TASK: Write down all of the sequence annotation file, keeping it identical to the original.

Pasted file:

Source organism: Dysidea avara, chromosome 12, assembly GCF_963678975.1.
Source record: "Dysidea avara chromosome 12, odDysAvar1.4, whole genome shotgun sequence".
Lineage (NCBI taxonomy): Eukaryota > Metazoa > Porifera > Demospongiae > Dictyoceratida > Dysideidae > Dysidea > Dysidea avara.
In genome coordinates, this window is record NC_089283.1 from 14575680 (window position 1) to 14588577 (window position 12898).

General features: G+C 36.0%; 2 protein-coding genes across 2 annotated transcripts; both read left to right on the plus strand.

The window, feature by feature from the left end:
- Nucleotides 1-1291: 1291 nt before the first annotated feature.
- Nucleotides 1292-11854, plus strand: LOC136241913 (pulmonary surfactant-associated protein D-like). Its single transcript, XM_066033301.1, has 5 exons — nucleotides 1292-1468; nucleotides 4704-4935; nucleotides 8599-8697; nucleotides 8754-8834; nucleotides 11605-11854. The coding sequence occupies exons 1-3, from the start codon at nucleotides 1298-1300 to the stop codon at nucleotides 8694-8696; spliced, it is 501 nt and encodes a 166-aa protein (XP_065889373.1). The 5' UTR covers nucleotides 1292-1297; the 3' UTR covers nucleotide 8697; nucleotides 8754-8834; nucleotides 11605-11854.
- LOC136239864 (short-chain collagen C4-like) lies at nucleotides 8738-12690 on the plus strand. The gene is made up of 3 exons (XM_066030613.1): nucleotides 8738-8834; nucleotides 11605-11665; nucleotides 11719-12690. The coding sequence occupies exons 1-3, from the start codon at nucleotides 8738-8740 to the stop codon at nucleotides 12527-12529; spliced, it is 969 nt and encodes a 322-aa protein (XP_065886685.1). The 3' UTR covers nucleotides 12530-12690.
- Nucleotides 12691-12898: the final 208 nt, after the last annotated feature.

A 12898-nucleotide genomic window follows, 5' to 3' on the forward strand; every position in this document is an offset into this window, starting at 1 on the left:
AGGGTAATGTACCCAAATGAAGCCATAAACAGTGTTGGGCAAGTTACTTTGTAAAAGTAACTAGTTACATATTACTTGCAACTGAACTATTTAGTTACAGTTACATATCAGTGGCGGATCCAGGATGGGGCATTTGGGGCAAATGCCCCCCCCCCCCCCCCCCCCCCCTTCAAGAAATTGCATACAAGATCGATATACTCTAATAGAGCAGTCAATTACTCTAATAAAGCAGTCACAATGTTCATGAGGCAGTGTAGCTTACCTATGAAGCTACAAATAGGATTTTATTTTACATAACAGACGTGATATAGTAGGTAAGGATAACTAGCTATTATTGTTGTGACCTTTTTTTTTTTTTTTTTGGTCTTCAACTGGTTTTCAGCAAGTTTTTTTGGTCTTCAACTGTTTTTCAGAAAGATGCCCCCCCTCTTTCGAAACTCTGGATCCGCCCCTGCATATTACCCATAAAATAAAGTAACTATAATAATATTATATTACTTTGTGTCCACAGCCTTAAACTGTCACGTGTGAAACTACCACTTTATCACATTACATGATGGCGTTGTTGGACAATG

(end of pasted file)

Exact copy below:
Source organism: Dysidea avara, chromosome 12, assembly GCF_963678975.1.
Source record: "Dysidea avara chromosome 12, odDysAvar1.4, whole genome shotgun sequence".
Lineage (NCBI taxonomy): Eukaryota > Metazoa > Porifera > Demospongiae > Dictyoceratida > Dysideidae > Dysidea > Dysidea avara.
In genome coordinates, this window is record NC_089283.1 from 14575680 (window position 1) to 14588577 (window position 12898).

General features: G+C 36.0%; 2 protein-coding genes across 2 annotated transcripts; both read left to right on the plus strand.

The window, feature by feature from the left end:
- Nucleotides 1-1291: 1291 nt before the first annotated feature.
- Nucleotides 1292-11854, plus strand: LOC136241913 (pulmonary surfactant-associated protein D-like). Its single transcript, XM_066033301.1, has 5 exons — nucleotides 1292-1468; nucleotides 4704-4935; nucleotides 8599-8697; nucleotides 8754-8834; nucleotides 11605-11854. The coding sequence occupies exons 1-3, from the start codon at nucleotides 1298-1300 to the stop codon at nucleotides 8694-8696; spliced, it is 501 nt and encodes a 166-aa protein (XP_065889373.1). The 5' UTR covers nucleotides 1292-1297; the 3' UTR covers nucleotide 8697; nucleotides 8754-8834; nucleotides 11605-11854.
- LOC136239864 (short-chain collagen C4-like) lies at nucleotides 8738-12690 on the plus strand. The gene is made up of 3 exons (XM_066030613.1): nucleotides 8738-8834; nucleotides 11605-11665; nucleotides 11719-12690. The coding sequence occupies exons 1-3, from the start codon at nucleotides 8738-8740 to the stop codon at nucleotides 12527-12529; spliced, it is 969 nt and encodes a 322-aa protein (XP_065886685.1). The 3' UTR covers nucleotides 12530-12690.
- Nucleotides 12691-12898: the final 208 nt, after the last annotated feature.

A 12898-nucleotide genomic window follows, 5' to 3' on the forward strand; every position in this document is an offset into this window, starting at 1 on the left:
AGGGTAATGTACCCAAATGAAGCCATAAACAGTGTTGGGCAAGTTACTTTGTAAAAGTAACTAGTTACATATTACTTGCAACTGAACTATTTAGTTACAGTTACATATCAGTGGCGGATCCAGGATGGGGCATTTGGGGCAAATGCCCCCCCCCCCCCCCCCCCCCCCTTCAAGAAATTGCATACAAGATCGATATACTCTAATAGAGCAGTCAATTACTCTAATAAAGCAGTCACAATGTTCATGAGGCAGTGTAGCTTACCTATGAAGCTACAAATAGGATTTTATTTTACATAACAGACGTGATATAGTAGGTAAGGATAACTAGCTATTATTGTTGTGACCTTTTTTTTTTTTTTTTTGGTCTTCAACTGGTTTTCAGCAAGTTTTTTTGGTCTTCAACTGTTTTTCAGAAAGATGCCCCCCCTCTTTCGAAACTCTGGATCCGCCCCTGCATATTACCCATAAAATAAAGTAACTATAATAATATTATATTACTTTGTGTCCACAGCCTTAAACTGTCACGTGTGAAACTACCACTTTATCACATTACATGATGGCGTTGTTGGACAATG